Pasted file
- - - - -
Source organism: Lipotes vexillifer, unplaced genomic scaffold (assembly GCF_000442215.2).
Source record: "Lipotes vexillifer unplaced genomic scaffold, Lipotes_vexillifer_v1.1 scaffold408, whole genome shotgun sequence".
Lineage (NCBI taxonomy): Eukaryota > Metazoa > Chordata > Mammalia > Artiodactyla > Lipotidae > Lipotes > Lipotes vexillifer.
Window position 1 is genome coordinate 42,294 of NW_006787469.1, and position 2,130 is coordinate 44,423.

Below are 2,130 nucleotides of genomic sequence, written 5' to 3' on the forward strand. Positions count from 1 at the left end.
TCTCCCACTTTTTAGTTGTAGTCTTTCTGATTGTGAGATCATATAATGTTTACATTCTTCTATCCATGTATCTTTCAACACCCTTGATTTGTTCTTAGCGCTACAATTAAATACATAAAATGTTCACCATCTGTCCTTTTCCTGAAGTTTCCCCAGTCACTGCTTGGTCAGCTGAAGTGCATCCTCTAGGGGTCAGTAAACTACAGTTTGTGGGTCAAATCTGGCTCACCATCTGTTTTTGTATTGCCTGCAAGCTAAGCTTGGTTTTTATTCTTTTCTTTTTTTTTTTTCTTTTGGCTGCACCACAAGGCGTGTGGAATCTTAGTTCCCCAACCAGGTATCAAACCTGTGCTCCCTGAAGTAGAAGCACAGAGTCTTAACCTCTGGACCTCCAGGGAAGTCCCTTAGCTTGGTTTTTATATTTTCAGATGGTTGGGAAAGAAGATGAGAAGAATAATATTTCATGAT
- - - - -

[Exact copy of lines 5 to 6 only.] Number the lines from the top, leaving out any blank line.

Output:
Below are 2,130 nucleotides of genomic sequence, written 5' to 3' on the forward strand. Positions count from 1 at the left end.
TCTCCCACTTTTTAGTTGTAGTCTTTCTGATTGTGAGATCATATAATGTTTACATTCTTCTATCCATGTATCTTTCAACACCCTTGATTTGTTCTTAGCGCTACAATTAAATACATAAAATGTTCACCATCTGTCCTTTTCCTGAAGTTTCCCCAGTCACTGCTTGGTCAGCTGAAGTGCATCCTCTAGGGGTCAGTAAACTACAGTTTGTGGGTCAAATCTGGCTCACCATCTGTTTTTGTATTGCCTGCAAGCTAAGCTTGGTTTTTATTCTTTTCTTTTTTTTTTTTCTTTTGGCTGCACCACAAGGCGTGTGGAATCTTAGTTCCCCAACCAGGTATCAAACCTGTGCTCCCTGAAGTAGAAGCACAGAGTCTTAACCTCTGGACCTCCAGGGAAGTCCCTTAGCTTGGTTTTTATATTTTCAGATGGTTGGGAAAGAAGATGAGAAGAATAATATTTCATGAT